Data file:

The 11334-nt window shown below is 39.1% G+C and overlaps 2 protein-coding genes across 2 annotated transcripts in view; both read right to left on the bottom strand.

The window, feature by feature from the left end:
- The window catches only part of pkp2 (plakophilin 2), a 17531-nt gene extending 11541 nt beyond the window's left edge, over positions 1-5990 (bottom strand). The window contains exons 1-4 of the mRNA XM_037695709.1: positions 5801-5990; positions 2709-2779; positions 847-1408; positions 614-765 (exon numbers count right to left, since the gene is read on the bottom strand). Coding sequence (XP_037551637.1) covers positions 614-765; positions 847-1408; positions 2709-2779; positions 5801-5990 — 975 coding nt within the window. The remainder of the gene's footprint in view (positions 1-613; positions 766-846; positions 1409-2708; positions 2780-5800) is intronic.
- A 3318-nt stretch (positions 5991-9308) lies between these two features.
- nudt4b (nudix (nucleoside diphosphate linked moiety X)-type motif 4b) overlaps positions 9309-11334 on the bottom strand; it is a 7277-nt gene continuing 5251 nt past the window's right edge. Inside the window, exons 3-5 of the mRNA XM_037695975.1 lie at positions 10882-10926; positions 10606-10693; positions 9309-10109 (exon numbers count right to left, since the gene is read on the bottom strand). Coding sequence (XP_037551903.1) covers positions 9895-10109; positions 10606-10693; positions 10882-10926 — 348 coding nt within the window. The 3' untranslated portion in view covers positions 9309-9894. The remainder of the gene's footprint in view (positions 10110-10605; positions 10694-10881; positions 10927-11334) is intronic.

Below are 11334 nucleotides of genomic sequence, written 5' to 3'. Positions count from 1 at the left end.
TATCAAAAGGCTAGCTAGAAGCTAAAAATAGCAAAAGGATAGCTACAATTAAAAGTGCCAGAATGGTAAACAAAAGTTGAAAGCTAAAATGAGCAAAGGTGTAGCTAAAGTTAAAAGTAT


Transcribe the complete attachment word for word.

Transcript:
The 11334-nt window shown below is 39.1% G+C and overlaps 2 protein-coding genes across 2 annotated transcripts in view; both read right to left on the bottom strand.

The window, feature by feature from the left end:
- The window catches only part of pkp2 (plakophilin 2), a 17531-nt gene extending 11541 nt beyond the window's left edge, over positions 1-5990 (bottom strand). The window contains exons 1-4 of the mRNA XM_037695709.1: positions 5801-5990; positions 2709-2779; positions 847-1408; positions 614-765 (exon numbers count right to left, since the gene is read on the bottom strand). Coding sequence (XP_037551637.1) covers positions 614-765; positions 847-1408; positions 2709-2779; positions 5801-5990 — 975 coding nt within the window. The remainder of the gene's footprint in view (positions 1-613; positions 766-846; positions 1409-2708; positions 2780-5800) is intronic.
- A 3318-nt stretch (positions 5991-9308) lies between these two features.
- nudt4b (nudix (nucleoside diphosphate linked moiety X)-type motif 4b) overlaps positions 9309-11334 on the bottom strand; it is a 7277-nt gene continuing 5251 nt past the window's right edge. Inside the window, exons 3-5 of the mRNA XM_037695975.1 lie at positions 10882-10926; positions 10606-10693; positions 9309-10109 (exon numbers count right to left, since the gene is read on the bottom strand). Coding sequence (XP_037551903.1) covers positions 9895-10109; positions 10606-10693; positions 10882-10926 — 348 coding nt within the window. The 3' untranslated portion in view covers positions 9309-9894. The remainder of the gene's footprint in view (positions 10110-10605; positions 10694-10881; positions 10927-11334) is intronic.

Below are 11334 nucleotides of genomic sequence, written 5' to 3'. Positions count from 1 at the left end.
TATCAAAAGGCTAGCTAGAAGCTAAAAATAGCAAAAGGATAGCTACAATTAAAAGTGCCAGAATGGTAAACAAAAGTTGAAAGCTAAAATGAGCAAAGGTGTAGCTAAAGTTAAAAGTAT